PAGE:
Wedding Speeches: Dos and Don’ts.

One of the more dreaded components of the wedding breakfast is the point where glasses are tapped, the room quietens down, and some of those closest to the happy couple are invited to stand, microphone in hand, and deliver some words of wisdom.

It’s a prospect that might give you crippling anxiety attacks. But if you’ve committed yourself to giving a speech to a roomful of people, then it might be time to stop worrying about it and start preparing. Even if you’re not Stephen Fry, you should be able to get through the thing with just little bit of practice. Who knows? You might even find that you’re able to transfer some of the skills you pick up to the rest of your life.

Let’s look at a few of the best pieces of advice – as well as a few others that simply won’t die.

Don’t Shout

You have a microphone, so you don’t need to shout. In fact, if you’re shouting, then people are probably going to be irritated rather than enthralled. You can command attention with a normal speaking voice.

Don’t Imagine the Audience Naked

It’s a longstanding piece of oratory advice – just imagine everyone stripped down to their underwear, or a bit further. The idea here is that, if the audience is humiliated, then they’ll be in no position to laugh at you. But this is just a little bit silly, and, let’s be honest, slightly weird. It’ll only make you more anxious, if anything.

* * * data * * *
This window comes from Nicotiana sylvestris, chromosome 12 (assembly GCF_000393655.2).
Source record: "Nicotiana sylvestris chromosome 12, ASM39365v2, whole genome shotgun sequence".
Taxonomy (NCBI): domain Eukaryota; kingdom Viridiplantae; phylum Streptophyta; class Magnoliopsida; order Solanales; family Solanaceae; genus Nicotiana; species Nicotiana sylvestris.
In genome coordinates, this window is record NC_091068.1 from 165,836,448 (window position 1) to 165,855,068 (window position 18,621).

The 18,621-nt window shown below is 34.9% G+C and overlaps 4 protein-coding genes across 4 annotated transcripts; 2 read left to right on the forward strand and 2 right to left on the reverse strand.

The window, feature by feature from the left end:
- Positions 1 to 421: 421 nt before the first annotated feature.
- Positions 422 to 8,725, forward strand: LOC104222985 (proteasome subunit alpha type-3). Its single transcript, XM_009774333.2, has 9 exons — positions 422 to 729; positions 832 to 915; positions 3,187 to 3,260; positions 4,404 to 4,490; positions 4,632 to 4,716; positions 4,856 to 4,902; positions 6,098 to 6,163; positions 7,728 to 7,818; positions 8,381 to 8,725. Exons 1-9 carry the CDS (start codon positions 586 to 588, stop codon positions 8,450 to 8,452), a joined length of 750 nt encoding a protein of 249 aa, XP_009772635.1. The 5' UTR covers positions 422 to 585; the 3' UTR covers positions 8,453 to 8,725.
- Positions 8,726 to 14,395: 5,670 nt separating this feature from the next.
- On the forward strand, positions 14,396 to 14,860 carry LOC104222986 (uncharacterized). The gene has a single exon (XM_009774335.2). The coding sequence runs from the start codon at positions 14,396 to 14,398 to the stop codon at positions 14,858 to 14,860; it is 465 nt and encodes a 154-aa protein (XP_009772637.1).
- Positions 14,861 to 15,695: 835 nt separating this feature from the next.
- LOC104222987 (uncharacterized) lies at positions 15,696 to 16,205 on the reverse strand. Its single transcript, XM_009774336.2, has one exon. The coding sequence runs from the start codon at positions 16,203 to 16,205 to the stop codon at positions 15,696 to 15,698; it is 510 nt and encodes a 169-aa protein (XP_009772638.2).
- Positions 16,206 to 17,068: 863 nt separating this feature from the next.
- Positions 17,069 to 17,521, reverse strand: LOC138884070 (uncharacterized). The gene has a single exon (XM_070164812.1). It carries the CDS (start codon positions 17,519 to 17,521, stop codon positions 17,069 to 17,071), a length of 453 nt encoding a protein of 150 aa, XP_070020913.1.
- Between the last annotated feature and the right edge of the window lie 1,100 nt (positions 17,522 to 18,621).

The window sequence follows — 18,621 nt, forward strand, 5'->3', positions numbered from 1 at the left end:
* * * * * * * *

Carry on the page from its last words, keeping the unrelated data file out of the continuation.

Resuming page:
Don’t Pace

You’re not a rock star and you’re not a CEO giving a keynote; you should stand still, speak, and then sit down again.

Don’t assume the audience is hostile

The truth is that there are few audiences more forgiving than the one you’ll find at a wedding reception. It’s not a roomful of strangers, and most of the people there will be looking for a reason to like you.

Don’t be Coarse

A few jokes are expected, especially if you’re the best man. But the chances are that a few of your funniest anecdotes are going to be decidedly unpalatable, especially if there are young children in attendance. Find someone to test your stories on, and see whether they’re too spicy.

Don’t be afraid to tug on the heartstrings

A wedding speech is a chance to express some sincere and, dare we say it, profound, emotion. If you are witnessing the wedding of your closest friends or family members, then you’ve got a chance to say something about what it means. Don’t miss it!

Do Have a Plan

You don’t need to memorise an entire speech, but you do need to be able to fill the available time. Most people speak at between 125 and 150 words per minute. That’s no more than 1500 words for a ten minute speech. You’ll want to make a conscious effort to keep your delivery nice and slow and even – especially if you know you’re going to be nervous.

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